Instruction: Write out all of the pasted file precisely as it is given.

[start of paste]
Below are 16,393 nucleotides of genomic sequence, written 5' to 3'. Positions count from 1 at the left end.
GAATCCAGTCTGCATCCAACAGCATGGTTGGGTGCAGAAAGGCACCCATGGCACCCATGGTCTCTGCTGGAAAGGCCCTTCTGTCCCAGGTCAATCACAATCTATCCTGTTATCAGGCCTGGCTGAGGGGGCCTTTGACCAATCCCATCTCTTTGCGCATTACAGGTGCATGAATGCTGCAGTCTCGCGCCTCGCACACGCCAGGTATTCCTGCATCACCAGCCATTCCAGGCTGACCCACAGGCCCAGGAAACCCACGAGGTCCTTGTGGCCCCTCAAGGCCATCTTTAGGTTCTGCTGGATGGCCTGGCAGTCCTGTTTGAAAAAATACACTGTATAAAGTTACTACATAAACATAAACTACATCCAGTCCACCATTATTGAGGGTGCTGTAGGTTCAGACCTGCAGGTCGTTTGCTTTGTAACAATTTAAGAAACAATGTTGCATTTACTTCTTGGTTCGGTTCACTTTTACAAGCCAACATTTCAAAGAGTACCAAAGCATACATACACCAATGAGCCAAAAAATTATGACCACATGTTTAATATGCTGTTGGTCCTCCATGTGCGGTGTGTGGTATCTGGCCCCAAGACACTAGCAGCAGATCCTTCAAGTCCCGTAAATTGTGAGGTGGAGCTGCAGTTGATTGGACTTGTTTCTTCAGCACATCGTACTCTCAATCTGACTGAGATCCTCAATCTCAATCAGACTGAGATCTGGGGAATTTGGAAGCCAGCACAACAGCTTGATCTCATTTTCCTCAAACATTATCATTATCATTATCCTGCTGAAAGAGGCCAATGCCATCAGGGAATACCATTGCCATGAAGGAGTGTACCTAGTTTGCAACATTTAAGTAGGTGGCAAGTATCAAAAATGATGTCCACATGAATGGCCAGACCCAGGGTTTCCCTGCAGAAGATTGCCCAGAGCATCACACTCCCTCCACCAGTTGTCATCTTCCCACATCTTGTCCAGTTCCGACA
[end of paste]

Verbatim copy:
Below are 16,393 nucleotides of genomic sequence, written 5' to 3'. Positions count from 1 at the left end.
GAATCCAGTCTGCATCCAACAGCATGGTTGGGTGCAGAAAGGCACCCATGGCACCCATGGTCTCTGCTGGAAAGGCCCTTCTGTCCCAGGTCAATCACAATCTATCCTGTTATCAGGCCTGGCTGAGGGGGCCTTTGACCAATCCCATCTCTTTGCGCATTACAGGTGCATGAATGCTGCAGTCTCGCGCCTCGCACACGCCAGGTATTCCTGCATCACCAGCCATTCCAGGCTGACCCACAGGCCCAGGAAACCCACGAGGTCCTTGTGGCCCCTCAAGGCCATCTTTAGGTTCTGCTGGATGGCCTGGCAGTCCTGTTTGAAAAAATACACTGTATAAAGTTACTACATAAACATAAACTACATCCAGTCCACCATTATTGAGGGTGCTGTAGGTTCAGACCTGCAGGTCGTTTGCTTTGTAACAATTTAAGAAACAATGTTGCATTTACTTCTTGGTTCGGTTCACTTTTACAAGCCAACATTTCAAAGAGTACCAAAGCATACATACACCAATGAGCCAAAAAATTATGACCACATGTTTAATATGCTGTTGGTCCTCCATGTGCGGTGTGTGGTATCTGGCCCCAAGACACTAGCAGCAGATCCTTCAAGTCCCGTAAATTGTGAGGTGGAGCTGCAGTTGATTGGACTTGTTTCTTCAGCACATCGTACTCTCAATCTGACTGAGATCCTCAATCTCAATCAGACTGAGATCTGGGGAATTTGGAAGCCAGCACAACAGCTTGATCTCATTTTCCTCAAACATTATCATTATCATTATCCTGCTGAAAGAGGCCAATGCCATCAGGGAATACCATTGCCATGAAGGAGTGTACCTAGTTTGCAACATTTAAGTAGGTGGCAAGTATCAAAAATGATGTCCACATGAATGGCCAGACCCAGGGTTTCCCTGCAGAAGATTGCCCAGAGCATCACACTCCCTCCACCAGTTGTCATCTTCCCACATCTTGTCCAGTTCCGACA